I've never needed 3 bottles for 40 miles unless it is hot with lots of climbing
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  13. #38
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    I use a Aero bottle plus a 24 ounce on the fram, and then a 20oz on the frame for a multi-hour fuel bottle. I actually am expecting a seat mounted double bottle holder in the mail tomorrow.

    If I skip the multi-hour fuel bottle, then the 3 bottles I already have will last me 3-4 hours.

  14. #39
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    Quote Originally Posted by psycleridr View Post
    Not knowing your route can't you just stop somewhere to refill? Park, convenience store, etc? I only carry two regardless of distance and take some money and have no problem stopping for 5 min to refill with whatever I like
    I rode in the deserts and mountains of California for over 30 years, and there are places I went where there is no place to stop to refill, so I had to carry all my water with me. That's why I used a 70oz Camelback and three 24oz Polar Bottles. I don't really like carrying water on my back, but there were rides I went on where I had no choice. But carrying 70oz's of liquid vs carrying their larger 120oz packs is a lot easier on your back. Most people I knew that lived in Southern California desert and mountain areas used Camelbacks. But if your wanting to ride into remote areas like I did, and it's over 90 degrees outside, you figure out how to carry liquid or you don't ride into those areas and/or in that heat. When it was over 90 degrees I would go through about 24oz's of liquid in about 30 minutes, that's only about 3 hours of riding. There are some tricks to help with that kind heat while riding, but that can wait till it's brought up...but a hint is in the Polar bottle.

  15. #40
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    Trade the bike in for a camel?

  16. #41
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    There are a lot more places then just Arizona that gets hot. Try riding through Death Valley, Joshua tree park area, Palm Desert area, middle of California stretching from Bakersfield to Sacramento, all of those places will easily exceed 105 in the summer, New Mexico, Nevada, and Texas, could also. The second highest recorded temperature ever recorded was 134 degrees in 1913 in Death Valley. I don't recommend riding in 134 degree weather! Maybe this summer a lot of places will see over 100 degrees since our winter was so mild.

  17. #42
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    Why not just get bigger bottles? My frame size is 56 and I can fit two 33oz bottles in standard cages in the standard places. I have the Zefal Magnum, <$10ea.

    Again if frame size permits, you can mount a standard cage under the downtube using a pair of automotive hose clamps. Put some inner tube under the clips to avoid scratching your frame and the compression keeps it in place. Not the prettiest looking setup, but it's an option. You can spray paint the clips I guess and it isn't permanent - the clips are reusable.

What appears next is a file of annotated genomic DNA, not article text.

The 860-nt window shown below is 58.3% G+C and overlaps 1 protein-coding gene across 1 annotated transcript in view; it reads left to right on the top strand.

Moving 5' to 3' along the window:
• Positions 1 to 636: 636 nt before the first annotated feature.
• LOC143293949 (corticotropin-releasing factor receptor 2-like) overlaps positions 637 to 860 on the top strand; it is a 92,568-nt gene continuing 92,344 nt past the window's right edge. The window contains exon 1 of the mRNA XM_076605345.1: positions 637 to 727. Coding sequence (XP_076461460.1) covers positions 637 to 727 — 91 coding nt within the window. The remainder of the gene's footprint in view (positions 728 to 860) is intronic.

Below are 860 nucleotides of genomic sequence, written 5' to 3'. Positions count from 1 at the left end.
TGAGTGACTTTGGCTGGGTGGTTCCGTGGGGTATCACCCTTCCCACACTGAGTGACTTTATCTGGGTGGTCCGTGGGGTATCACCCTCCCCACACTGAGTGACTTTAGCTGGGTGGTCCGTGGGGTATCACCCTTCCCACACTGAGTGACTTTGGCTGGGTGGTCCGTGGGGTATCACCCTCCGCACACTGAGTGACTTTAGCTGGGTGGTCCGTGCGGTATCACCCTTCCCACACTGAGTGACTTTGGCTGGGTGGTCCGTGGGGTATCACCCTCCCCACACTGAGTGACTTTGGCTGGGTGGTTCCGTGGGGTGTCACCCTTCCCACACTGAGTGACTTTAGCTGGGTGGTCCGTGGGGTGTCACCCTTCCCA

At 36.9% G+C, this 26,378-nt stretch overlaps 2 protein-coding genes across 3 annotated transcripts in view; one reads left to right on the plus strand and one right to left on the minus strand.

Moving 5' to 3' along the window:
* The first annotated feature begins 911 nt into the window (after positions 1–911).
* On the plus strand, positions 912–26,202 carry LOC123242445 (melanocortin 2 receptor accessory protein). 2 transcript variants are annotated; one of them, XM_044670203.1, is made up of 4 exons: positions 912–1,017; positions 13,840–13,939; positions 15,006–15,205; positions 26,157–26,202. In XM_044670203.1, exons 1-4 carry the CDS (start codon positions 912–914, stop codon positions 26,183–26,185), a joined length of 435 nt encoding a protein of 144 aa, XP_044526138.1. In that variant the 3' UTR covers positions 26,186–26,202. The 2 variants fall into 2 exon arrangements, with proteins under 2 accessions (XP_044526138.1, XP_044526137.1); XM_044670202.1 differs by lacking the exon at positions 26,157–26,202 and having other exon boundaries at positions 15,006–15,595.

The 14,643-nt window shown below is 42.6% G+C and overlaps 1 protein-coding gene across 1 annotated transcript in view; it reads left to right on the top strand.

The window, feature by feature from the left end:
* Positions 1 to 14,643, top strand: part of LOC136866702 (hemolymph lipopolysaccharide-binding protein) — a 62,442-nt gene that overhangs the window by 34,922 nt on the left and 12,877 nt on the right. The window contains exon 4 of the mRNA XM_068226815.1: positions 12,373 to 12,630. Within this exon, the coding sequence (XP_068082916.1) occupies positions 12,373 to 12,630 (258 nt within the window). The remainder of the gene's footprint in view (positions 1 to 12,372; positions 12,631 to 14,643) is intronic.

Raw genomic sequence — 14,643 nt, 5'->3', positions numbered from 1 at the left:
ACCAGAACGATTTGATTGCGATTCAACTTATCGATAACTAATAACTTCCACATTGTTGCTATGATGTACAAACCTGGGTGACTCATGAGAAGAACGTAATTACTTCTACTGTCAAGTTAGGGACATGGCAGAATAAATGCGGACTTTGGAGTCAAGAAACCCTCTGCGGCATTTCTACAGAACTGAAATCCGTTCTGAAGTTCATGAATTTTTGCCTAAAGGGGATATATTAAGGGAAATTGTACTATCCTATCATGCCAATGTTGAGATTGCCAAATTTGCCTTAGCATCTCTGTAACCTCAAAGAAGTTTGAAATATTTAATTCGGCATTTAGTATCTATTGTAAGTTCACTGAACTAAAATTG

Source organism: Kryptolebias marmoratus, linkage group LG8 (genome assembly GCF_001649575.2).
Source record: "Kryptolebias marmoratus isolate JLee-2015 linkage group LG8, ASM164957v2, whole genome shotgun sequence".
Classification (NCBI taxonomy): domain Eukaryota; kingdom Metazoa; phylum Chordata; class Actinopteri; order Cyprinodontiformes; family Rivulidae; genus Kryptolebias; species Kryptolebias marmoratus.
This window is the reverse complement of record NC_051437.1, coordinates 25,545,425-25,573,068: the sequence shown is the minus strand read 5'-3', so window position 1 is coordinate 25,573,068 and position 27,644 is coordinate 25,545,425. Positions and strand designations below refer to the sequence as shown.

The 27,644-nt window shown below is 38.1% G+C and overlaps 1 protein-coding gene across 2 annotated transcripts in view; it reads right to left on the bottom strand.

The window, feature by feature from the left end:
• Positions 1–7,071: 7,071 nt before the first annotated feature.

18. #43
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    I have one bottle that is a liter, and it can fit in either water bottle holder (so I could carry 2 liters if I wanted). The liter and a 24 oz are enough to get me through 50 miles at least.

    No aversion to Camelbacks per se, but it sure feels good to ride w/o something on my back if I can arrange it, which is why I prefer to use bottles. I've never ridden longer than 50 miles w/o coming across a store or other refilling source on the road bike (I have emptied a 100 oz CB many times on my mtb), so there simply is no need for me to have the water on my back.

    If I were doing such a long, isolated route, I'd strap on the CB for 2 reasons - to have all the water I needed, and to carry extra food, tools, etc, that I might want if I were not likely to be around other people for 5 to 6 hours (like I might be on a long mtb ride).
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  19. #44
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    I pay a car to follow me and when I need water they just pull up and give me some

  20. #45
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    It may not be a "road appropriate" but, I use a Camelbak with a 100 ounce bladder along with two 24 ounce bottles. I have Cystic Fibrosis and I have special hydration requirements.

  21. #46
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    My personal hydration rate is about a bottle an hour: small bottles in hot, humid weather, large in the drier areas.

    (I don't ride in the desert SW, so YMMV.)

    I seldom find a way to ride hours from any houses or farms; and I've never managed to not find someone out mowing the grass willing to part with 24 oz's of hose water.

    (I usually set routes for a gas station stop, but sometimes that doesn't work out.)

    Heck, as often as not, I'm offered tea, soda, lemonade wherever I stop to ask.

    If I do need extra water - say, if I'm trying to set a PR and don't want to stop - I'm usually a 3rd bottle in the jersey. Have a Camelbak if I need it, but don't prefer it. I've also used a toe clip strap to tie a bottle under the saddle. Obviously can't use it there, but it's only a few seconds to swap it with an empty in the cages.
    A good habit is as hard to break as a bad one..

  22. #47
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    Quote Originally Posted by Steve246 View Post